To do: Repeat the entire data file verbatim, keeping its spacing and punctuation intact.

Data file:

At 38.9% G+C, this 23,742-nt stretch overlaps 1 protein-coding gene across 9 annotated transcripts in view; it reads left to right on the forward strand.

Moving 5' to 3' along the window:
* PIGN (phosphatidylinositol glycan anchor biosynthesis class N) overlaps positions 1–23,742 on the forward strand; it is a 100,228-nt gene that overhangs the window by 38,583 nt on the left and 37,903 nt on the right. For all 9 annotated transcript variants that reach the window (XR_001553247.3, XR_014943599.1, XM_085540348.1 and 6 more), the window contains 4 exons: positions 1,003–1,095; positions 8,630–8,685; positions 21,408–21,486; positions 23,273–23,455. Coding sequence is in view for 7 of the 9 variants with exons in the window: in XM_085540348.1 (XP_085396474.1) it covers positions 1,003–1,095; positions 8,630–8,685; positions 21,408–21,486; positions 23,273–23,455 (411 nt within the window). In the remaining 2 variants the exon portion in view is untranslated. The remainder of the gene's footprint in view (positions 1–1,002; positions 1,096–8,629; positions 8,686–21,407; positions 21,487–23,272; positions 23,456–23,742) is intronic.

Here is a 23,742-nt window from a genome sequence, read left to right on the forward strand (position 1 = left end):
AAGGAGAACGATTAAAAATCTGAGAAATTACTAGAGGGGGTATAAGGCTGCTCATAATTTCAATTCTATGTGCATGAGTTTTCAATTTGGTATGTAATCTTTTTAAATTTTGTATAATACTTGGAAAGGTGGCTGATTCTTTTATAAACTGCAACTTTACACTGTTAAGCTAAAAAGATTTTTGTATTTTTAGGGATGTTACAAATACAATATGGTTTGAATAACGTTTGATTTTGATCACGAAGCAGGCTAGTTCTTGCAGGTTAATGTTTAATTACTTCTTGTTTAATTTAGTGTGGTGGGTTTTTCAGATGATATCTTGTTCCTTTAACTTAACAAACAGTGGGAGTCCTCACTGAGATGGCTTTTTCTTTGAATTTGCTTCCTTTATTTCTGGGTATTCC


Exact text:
At 38.9% G+C, this 23,742-nt stretch overlaps 1 protein-coding gene across 9 annotated transcripts in view; it reads left to right on the forward strand.

Moving 5' to 3' along the window:
* PIGN (phosphatidylinositol glycan anchor biosynthesis class N) overlaps positions 1–23,742 on the forward strand; it is a 100,228-nt gene that overhangs the window by 38,583 nt on the left and 37,903 nt on the right. For all 9 annotated transcript variants that reach the window (XR_001553247.3, XR_014943599.1, XM_085540348.1 and 6 more), the window contains 4 exons: positions 1,003–1,095; positions 8,630–8,685; positions 21,408–21,486; positions 23,273–23,455. Coding sequence is in view for 7 of the 9 variants with exons in the window: in XM_085540348.1 (XP_085396474.1) it covers positions 1,003–1,095; positions 8,630–8,685; positions 21,408–21,486; positions 23,273–23,455 (411 nt within the window). In the remaining 2 variants the exon portion in view is untranslated. The remainder of the gene's footprint in view (positions 1–1,002; positions 1,096–8,629; positions 8,686–21,407; positions 21,487–23,272; positions 23,456–23,742) is intronic.

Here is a 23,742-nt window from a genome sequence, read left to right on the forward strand (position 1 = left end):
AAGGAGAACGATTAAAAATCTGAGAAATTACTAGAGGGGGTATAAGGCTGCTCATAATTTCAATTCTATGTGCATGAGTTTTCAATTTGGTATGTAATCTTTTTAAATTTTGTATAATACTTGGAAAGGTGGCTGATTCTTTTATAAACTGCAACTTTACACTGTTAAGCTAAAAAGATTTTTGTATTTTTAGGGATGTTACAAATACAATATGGTTTGAATAACGTTTGATTTTGATCACGAAGCAGGCTAGTTCTTGCAGGTTAATGTTTAATTACTTCTTGTTTAATTTAGTGTGGTGGGTTTTTCAGATGATATCTTGTTCCTTTAACTTAACAAACAGTGGGAGTCCTCACTGAGATGGCTTTTTCTTTGAATTTGCTTCCTTTATTTCTGGGTATTCC